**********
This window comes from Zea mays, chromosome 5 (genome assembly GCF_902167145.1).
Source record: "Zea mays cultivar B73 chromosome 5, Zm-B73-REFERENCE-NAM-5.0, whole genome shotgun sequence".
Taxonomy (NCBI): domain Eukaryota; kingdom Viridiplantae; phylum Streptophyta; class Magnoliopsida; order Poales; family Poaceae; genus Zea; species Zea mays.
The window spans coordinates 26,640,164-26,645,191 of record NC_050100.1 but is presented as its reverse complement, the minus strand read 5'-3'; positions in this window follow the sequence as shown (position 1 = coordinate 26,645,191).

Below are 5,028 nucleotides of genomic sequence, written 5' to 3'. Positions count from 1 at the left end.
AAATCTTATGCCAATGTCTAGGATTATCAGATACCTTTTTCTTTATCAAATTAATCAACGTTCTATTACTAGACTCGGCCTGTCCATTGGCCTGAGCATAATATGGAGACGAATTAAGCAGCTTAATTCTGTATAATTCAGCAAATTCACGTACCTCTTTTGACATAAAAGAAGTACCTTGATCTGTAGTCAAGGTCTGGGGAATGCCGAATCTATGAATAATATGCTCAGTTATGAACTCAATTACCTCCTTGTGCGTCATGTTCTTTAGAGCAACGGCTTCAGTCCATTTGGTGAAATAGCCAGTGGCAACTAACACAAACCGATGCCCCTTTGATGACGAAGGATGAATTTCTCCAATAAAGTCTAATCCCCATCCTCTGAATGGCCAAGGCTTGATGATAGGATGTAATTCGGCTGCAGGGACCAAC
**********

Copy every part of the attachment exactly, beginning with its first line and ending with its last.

This window comes from Zea mays, chromosome 5 (genome assembly GCF_902167145.1).
Source record: "Zea mays cultivar B73 chromosome 5, Zm-B73-REFERENCE-NAM-5.0, whole genome shotgun sequence".
Taxonomy (NCBI): domain Eukaryota; kingdom Viridiplantae; phylum Streptophyta; class Magnoliopsida; order Poales; family Poaceae; genus Zea; species Zea mays.
The window spans coordinates 26,640,164-26,645,191 of record NC_050100.1 but is presented as its reverse complement, the minus strand read 5'-3'; positions in this window follow the sequence as shown (position 1 = coordinate 26,645,191).

Below are 5,028 nucleotides of genomic sequence, written 5' to 3'. Positions count from 1 at the left end.
AAATCTTATGCCAATGTCTAGGATTATCAGATACCTTTTTCTTTATCAAATTAATCAACGTTCTATTACTAGACTCGGCCTGTCCATTGGCCTGAGCATAATATGGAGACGAATTAAGCAGCTTAATTCTGTATAATTCAGCAAATTCACGTACCTCTTTTGACATAAAAGAAGTACCTTGATCTGTAGTCAAGGTCTGGGGAATGCCGAATCTATGAATAATATGCTCAGTTATGAACTCAATTACCTCCTTGTGCGTCATGTTCTTTAGAGCAACGGCTTCAGTCCATTTGGTGAAATAGCCAGTGGCAACTAACACAAACCGATGCCCCTTTGATGACGAAGGATGAATTTCTCCAATAAAGTCTAATCCCCATCCTCTGAATGGCCAAGGCTTGATGATAGGATGTAATTCGGCTGCAGGGACCAAC